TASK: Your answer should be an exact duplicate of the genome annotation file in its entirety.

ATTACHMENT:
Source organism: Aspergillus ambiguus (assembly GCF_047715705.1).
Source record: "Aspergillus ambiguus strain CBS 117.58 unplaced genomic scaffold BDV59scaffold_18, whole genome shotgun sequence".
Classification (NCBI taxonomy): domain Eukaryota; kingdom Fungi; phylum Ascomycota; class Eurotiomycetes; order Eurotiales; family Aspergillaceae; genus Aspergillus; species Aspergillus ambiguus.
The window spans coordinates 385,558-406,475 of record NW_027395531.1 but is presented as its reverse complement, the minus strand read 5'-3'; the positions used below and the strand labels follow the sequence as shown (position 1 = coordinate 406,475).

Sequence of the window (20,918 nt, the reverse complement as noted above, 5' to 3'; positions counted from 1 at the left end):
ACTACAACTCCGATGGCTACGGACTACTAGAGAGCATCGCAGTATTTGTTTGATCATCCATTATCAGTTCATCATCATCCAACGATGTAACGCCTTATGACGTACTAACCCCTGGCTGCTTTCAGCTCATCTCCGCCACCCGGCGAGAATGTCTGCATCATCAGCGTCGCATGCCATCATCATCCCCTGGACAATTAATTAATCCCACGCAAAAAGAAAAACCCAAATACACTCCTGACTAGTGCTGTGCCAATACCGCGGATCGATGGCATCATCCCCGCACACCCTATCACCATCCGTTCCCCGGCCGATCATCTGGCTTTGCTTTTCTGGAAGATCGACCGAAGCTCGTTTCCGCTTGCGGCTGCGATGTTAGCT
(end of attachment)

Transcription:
Source organism: Aspergillus ambiguus (assembly GCF_047715705.1).
Source record: "Aspergillus ambiguus strain CBS 117.58 unplaced genomic scaffold BDV59scaffold_18, whole genome shotgun sequence".
Classification (NCBI taxonomy): domain Eukaryota; kingdom Fungi; phylum Ascomycota; class Eurotiomycetes; order Eurotiales; family Aspergillaceae; genus Aspergillus; species Aspergillus ambiguus.
The window spans coordinates 385,558-406,475 of record NW_027395531.1 but is presented as its reverse complement, the minus strand read 5'-3'; the positions used below and the strand labels follow the sequence as shown (position 1 = coordinate 406,475).

Sequence of the window (20,918 nt, the reverse complement as noted above, 5' to 3'; positions counted from 1 at the left end):
ACTACAACTCCGATGGCTACGGACTACTAGAGAGCATCGCAGTATTTGTTTGATCATCCATTATCAGTTCATCATCATCCAACGATGTAACGCCTTATGACGTACTAACCCCTGGCTGCTTTCAGCTCATCTCCGCCACCCGGCGAGAATGTCTGCATCATCAGCGTCGCATGCCATCATCATCCCCTGGACAATTAATTAATCCCACGCAAAAAGAAAAACCCAAATACACTCCTGACTAGTGCTGTGCCAATACCGCGGATCGATGGCATCATCCCCGCACACCCTATCACCATCCGTTCCCCGGCCGATCATCTGGCTTTGCTTTTCTGGAAGATCGACCGAAGCTCGTTTCCGCTTGCGGCTGCGATGTTAGCT